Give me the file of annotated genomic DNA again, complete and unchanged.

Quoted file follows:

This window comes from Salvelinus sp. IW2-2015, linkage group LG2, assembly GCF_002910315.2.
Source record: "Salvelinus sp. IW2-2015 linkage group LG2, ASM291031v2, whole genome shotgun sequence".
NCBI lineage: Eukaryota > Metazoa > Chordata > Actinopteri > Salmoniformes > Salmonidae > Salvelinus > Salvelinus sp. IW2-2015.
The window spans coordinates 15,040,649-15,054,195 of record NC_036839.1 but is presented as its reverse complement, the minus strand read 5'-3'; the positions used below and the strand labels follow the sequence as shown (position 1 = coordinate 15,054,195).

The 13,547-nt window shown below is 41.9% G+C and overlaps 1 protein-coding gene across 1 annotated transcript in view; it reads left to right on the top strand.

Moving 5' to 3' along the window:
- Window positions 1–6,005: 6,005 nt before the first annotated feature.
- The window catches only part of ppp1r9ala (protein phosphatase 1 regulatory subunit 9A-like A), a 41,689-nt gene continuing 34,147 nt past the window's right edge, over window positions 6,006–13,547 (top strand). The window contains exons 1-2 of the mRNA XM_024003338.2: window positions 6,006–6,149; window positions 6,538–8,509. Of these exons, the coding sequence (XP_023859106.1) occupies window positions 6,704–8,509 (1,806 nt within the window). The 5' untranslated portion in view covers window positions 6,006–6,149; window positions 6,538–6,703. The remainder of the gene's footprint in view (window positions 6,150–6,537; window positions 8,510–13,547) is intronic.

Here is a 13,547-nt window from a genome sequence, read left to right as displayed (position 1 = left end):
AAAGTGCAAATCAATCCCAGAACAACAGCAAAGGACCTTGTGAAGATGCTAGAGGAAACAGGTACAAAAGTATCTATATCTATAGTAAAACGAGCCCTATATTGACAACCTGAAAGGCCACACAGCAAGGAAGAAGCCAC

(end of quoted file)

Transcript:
This window comes from Salvelinus sp. IW2-2015, linkage group LG2, assembly GCF_002910315.2.
Source record: "Salvelinus sp. IW2-2015 linkage group LG2, ASM291031v2, whole genome shotgun sequence".
NCBI lineage: Eukaryota > Metazoa > Chordata > Actinopteri > Salmoniformes > Salmonidae > Salvelinus > Salvelinus sp. IW2-2015.
The window spans coordinates 15,040,649-15,054,195 of record NC_036839.1 but is presented as its reverse complement, the minus strand read 5'-3'; the positions used below and the strand labels follow the sequence as shown (position 1 = coordinate 15,054,195).

The 13,547-nt window shown below is 41.9% G+C and overlaps 1 protein-coding gene across 1 annotated transcript in view; it reads left to right on the top strand.

Moving 5' to 3' along the window:
- Window positions 1–6,005: 6,005 nt before the first annotated feature.
- The window catches only part of ppp1r9ala (protein phosphatase 1 regulatory subunit 9A-like A), a 41,689-nt gene continuing 34,147 nt past the window's right edge, over window positions 6,006–13,547 (top strand). The window contains exons 1-2 of the mRNA XM_024003338.2: window positions 6,006–6,149; window positions 6,538–8,509. Of these exons, the coding sequence (XP_023859106.1) occupies window positions 6,704–8,509 (1,806 nt within the window). The 5' untranslated portion in view covers window positions 6,006–6,149; window positions 6,538–6,703. The remainder of the gene's footprint in view (window positions 6,150–6,537; window positions 8,510–13,547) is intronic.

Here is a 13,547-nt window from a genome sequence, read left to right as displayed (position 1 = left end):
AAAGTGCAAATCAATCCCAGAACAACAGCAAAGGACCTTGTGAAGATGCTAGAGGAAACAGGTACAAAAGTATCTATATCTATAGTAAAACGAGCCCTATATTGACAACCTGAAAGGCCACACAGCAAGGAAGAAGCCAC